What are the top challenges facing the food logistics industry? Last year, Saddle Creek Corp. set out to answer that question. The Lakeland, FL-based third-party logistics provider conducted a survey among food and beverage logistics managers to identify common practices, challenges and emerging trends that are shaping the industry.
By far, the survey found that capacity problems are the most critical. Driver shortage and increasing customer demands in the industry also topped the list. While these challenges may not be surprising, they indicate that there is a significant opportunity for companies who are able to offer solutions.
When evaluating the responses of this survey, it's clear that the food industry is disjointed, reliant upon outsourcing practices, has seasonal patterns of production and deals with highly perishable products. The industry is dependent upon a highly fragmented truck transportation system for 80 percent of its shipments (more than 600,000 interstate motor carriers in 2002 per Federal MCSA).
Meanwhile, out-of-stock products cost the food industry between $7 and $12 billion per year, according to Accenture research, with an estimated 60 percent of food and beverage items on the shelf being "slow moving" and unprofitable. Inefficient transportation and excessive inventory represent an estimated $30 billion savings opportunity to this industry.
These issues become exacerbated due to mergers and acquisitions. Disparate technology systems overlap and become cost-prohibitive. Physical distribution networks become costly to manage, integrate and re-architect.
Challenges, Emerging Trends
Currently, food companies are pressured to address these challenges while they develop a more optimized, more streamlined supply chain in order to hold minimal inventory so they're not burdened with that large investment. What are emerging trends that will help beat these challenges?
Changing business model: The industry is shaped by an Internet-driven, customer-centric marketplace. Efficient, timely order fulfillment is the new fundamental business requirement for food companies. Smaller, more frequent orders are required and fulfillment focused on value-added handling rather than warehouse storage.
Perfect orders (on-time, accurate and complete) are a food company's most important performance indicator. Neglect this metric and they risk the inevitable loss of customers and market share. Since their business is comprised of an extensive network of trading partners, this means that the quest for perfect orders must ultimately become a collaborative goal.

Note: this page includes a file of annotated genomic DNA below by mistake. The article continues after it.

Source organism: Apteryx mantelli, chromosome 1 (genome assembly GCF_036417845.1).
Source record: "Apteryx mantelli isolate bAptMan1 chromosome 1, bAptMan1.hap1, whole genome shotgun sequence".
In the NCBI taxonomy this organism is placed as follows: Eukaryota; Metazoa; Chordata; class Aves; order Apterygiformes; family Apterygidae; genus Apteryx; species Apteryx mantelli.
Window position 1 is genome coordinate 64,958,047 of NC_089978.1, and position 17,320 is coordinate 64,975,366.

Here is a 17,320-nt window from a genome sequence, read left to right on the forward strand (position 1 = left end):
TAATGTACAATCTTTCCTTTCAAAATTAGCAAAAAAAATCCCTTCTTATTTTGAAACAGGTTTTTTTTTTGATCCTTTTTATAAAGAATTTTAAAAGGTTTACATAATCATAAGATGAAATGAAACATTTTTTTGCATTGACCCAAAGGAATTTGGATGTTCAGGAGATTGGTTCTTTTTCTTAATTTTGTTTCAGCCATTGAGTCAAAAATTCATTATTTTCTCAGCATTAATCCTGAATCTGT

Increase in forward distribution centers: To enhance responsiveness and accommodate changing delivery needs, food and beverage manufacturers are establishing more forward distribution centers. This is being done, in large part, as a result of increasing changes in the truckload industry and increased demand placed upon them by their customers.
Globalization and consolidation: Retailers, manufacturers and 3PLs are consolidating in order to achieve sufficient scale to become global players. In order to compete with the largest competitors, food companies must all look to grow globally through mergers while reducing investment in hard assets and focusing their resources on those areas in which they have core competencies.
Trading partner collaboration: Leading food manufacturers and retailers are devoting resources in order to integrate information systems with their trading partners using both EDI and, more recently, web-based internet systems or e-market hubs/exchanges. Improved information sharing provides greater visibility and, with visibility, more opportunity for exception event management and supply chain monitoring.
Supply chain management: SCM addresses unplanned events, such as shipment delays, parts shortages, production delays and demand swings, which often derail optimized production and fulfillment plans. When addressed with traditional optimization applications, such initiatives give rise to rigid, linear value environments. These food supply chains must give way to dynamic supply networks and collaborative technology that drives them.
Combining logistics planning and execution: As SCM systems become better at providing the real-time data necessary to manage a supply chain, they also become better at predicting future needs and orders. Eventually, real-time execution systems are anticipated to have the capabilities that incorporate long range forecasts, plans and schedules into real-time execution systems, and will reduce the need for the advanced planning/forecasting systems used today.
Industry leaders are aligning themselves with these new SCM solutions that streamline the supply chain and optimize customer intimacy. The last decade has demonstrated that replacing inventory with information is not enough. Companies need to capitalize on inventory information by allowing their frontline operators to make decentralized, optimized decisions in real-time. The industry needs this new e-business visibility and execution solutions. A collaborative real-time supply web will give customers what they demand: faster response, better service and lower cost.